Αικατερίνη Διαμαντάκου-Αγάθου, Αναπληρώτρια Καθηγήτρια, Τμήμα Θεατρικών Σπουδών, ΕΚΠΑ
Ιωάννα Ρεμεδιάκη, Λέκτορας, Τμήμα Θεατρικών Σπουδών, ΕΚΠΑ
Ευανθία Στιβανάκη, Αναπληρώτρια Καθηγήτρια, Τμήμα Θεατρικών Σπουδών, ΕΚΠΑ
Messenger-speech is a continuοus speech in which a messenger narrates events, especially suicides, murders, miraculous occurrences, dismemberments, war conflicts and other violent scenes. He is an eyewitness, a trusted person and always, with some exceptions, unnamed. The messenger sets up the violence with his tragic speech because in classical drama violent scenes are not visible on stage. He reports, for example, the deaths of Creon’s and his daughter in "Medea", the attack on Neoptolemus in Delphi in "Andromache", the description of a battle in "Suppliants", the murder of Aegisthus by Orestes in "Electra", the madness of Hercules and the murder of his family in "Hercules Furens". These are some of the horrible events that messenger narrating to spectators. The spectator in ancient Greek tragedy has to rely on his own ears and his imagination because the messenger uses only his tragic narration to reconstitute the off-stage events.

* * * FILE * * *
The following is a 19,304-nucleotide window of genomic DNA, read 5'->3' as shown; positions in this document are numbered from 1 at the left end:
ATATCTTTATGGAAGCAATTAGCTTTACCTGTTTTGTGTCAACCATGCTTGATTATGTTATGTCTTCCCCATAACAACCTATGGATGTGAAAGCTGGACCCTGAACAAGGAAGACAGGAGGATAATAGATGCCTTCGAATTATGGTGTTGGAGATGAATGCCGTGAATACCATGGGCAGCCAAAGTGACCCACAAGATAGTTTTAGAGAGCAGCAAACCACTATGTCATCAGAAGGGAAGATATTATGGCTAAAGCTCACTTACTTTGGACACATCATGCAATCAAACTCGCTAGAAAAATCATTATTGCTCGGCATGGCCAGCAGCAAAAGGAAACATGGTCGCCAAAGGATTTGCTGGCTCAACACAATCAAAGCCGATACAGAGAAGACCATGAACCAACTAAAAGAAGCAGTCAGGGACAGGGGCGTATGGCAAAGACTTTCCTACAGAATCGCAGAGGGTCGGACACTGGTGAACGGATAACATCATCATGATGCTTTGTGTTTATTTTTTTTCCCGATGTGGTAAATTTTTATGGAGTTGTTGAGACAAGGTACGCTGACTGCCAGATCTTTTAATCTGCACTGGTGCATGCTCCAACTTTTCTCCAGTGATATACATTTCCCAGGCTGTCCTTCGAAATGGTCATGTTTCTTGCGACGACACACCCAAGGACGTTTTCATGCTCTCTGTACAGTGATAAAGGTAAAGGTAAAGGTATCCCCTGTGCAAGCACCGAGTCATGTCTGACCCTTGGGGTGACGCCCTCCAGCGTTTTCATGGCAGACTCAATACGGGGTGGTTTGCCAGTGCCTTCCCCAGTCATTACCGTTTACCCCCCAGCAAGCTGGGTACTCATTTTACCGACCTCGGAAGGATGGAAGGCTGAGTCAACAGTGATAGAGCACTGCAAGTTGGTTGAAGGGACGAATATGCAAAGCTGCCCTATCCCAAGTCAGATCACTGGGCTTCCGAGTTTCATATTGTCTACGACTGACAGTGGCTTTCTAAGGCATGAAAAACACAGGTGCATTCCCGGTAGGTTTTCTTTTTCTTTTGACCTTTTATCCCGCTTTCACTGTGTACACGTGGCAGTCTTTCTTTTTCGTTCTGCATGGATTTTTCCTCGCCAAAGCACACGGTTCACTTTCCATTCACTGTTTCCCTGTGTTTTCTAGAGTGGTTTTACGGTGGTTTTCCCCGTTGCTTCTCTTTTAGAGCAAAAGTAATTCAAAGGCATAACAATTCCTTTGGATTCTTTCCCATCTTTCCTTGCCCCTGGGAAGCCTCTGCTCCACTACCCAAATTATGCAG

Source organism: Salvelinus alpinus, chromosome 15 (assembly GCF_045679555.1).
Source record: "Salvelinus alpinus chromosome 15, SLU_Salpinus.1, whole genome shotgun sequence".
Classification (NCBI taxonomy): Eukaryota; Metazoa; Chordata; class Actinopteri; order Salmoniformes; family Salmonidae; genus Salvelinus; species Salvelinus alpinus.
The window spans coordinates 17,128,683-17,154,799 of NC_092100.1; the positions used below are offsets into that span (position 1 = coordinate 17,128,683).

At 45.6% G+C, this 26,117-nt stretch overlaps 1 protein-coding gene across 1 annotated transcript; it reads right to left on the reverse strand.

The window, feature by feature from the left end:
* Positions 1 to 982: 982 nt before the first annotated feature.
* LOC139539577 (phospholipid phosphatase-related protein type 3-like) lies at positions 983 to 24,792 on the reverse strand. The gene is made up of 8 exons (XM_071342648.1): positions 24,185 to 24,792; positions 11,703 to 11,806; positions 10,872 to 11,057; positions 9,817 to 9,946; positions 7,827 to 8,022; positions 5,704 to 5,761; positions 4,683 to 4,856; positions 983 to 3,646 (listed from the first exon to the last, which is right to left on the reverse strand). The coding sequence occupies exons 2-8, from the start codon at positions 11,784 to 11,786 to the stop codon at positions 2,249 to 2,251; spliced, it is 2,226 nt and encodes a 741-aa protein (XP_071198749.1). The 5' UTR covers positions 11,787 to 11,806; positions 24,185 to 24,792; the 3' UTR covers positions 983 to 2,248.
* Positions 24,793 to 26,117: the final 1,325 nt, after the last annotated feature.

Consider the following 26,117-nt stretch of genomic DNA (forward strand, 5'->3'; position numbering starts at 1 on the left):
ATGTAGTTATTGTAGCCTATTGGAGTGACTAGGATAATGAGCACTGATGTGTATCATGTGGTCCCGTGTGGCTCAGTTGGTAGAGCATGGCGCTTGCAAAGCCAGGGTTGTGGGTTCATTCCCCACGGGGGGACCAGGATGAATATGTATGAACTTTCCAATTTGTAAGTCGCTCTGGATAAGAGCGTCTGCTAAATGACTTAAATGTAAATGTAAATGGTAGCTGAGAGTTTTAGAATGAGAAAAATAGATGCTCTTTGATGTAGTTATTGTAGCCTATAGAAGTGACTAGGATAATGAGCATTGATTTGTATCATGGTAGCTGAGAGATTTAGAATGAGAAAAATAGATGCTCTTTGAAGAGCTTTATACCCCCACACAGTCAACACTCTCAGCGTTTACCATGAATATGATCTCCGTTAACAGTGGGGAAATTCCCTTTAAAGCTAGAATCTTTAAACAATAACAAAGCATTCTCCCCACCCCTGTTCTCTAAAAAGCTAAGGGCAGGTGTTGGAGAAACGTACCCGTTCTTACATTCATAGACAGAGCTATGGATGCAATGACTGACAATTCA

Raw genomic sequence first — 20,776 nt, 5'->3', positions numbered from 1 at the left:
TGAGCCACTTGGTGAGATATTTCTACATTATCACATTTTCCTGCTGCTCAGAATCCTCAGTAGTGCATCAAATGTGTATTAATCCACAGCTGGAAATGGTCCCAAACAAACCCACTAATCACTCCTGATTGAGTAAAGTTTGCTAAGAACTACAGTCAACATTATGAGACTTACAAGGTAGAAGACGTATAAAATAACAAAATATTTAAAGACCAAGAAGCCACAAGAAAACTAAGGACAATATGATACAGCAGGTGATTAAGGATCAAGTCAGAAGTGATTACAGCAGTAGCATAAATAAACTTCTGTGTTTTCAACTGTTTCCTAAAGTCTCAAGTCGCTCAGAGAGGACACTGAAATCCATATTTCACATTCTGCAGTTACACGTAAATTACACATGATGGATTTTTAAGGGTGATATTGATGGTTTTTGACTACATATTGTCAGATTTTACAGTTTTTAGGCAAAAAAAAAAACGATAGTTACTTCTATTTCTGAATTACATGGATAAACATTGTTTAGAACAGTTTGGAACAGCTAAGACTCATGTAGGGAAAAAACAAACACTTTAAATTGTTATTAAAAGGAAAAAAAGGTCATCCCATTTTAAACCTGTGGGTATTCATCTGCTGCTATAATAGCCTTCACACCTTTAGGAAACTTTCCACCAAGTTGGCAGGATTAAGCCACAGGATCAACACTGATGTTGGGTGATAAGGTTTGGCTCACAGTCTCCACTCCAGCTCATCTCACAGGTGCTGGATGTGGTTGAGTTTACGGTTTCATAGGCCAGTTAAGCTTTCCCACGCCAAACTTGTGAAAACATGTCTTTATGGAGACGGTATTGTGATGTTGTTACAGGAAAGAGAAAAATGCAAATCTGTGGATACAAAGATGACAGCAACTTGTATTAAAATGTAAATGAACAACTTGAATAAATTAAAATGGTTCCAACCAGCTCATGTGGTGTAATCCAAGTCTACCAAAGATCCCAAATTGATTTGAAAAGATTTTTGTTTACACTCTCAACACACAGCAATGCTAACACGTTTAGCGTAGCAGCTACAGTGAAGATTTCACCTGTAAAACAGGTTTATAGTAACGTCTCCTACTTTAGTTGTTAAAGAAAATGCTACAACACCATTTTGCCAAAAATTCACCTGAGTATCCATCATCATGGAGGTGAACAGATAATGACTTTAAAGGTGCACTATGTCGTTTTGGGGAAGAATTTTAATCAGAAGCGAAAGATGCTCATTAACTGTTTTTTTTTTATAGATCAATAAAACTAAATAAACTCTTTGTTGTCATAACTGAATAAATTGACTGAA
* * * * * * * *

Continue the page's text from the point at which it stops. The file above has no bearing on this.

The present drama analysis approaches Euripidean dramaturgy and focuses the research on these specific dramatis personae The main purpose of this thesis is to present and analyse these remarkable speeches and their importance in ancient Greek tragedy. Furthermore in the second part there will be discussed a few performances of Euripidean tragedies in the 21st century on the modern Greek theatrical stage, attempted by directors such as Lydia Koniordou (Ion, 2003), Vasilis Nikolaidis (Hippolytus, 2004), Damianos Konstantinidis (Heraclidae, 2008), Spyros A. Evangelatos (Phoenissae, 2008), Giannis Houvardas (Orestes, 2010), Michael Marmarinos (Hercules Furens, 2011), Antonis Antypas, (Medea, 2011), Spyros A. Evangelatos (Medea, 2013), Themis Moumoulides (Trojan Women, 2014), Sotiris Hatzakis (Trojan Women, 2015), Louiza Kostoula (Trojan Women, 2016). Each one of the directors aforementioned has approached Euripidean drama from a different point of view and we as spectators have had the opportunity to benefit from unique experimentations on the modern Greek stage.
Messenger, Euripides, performances, drama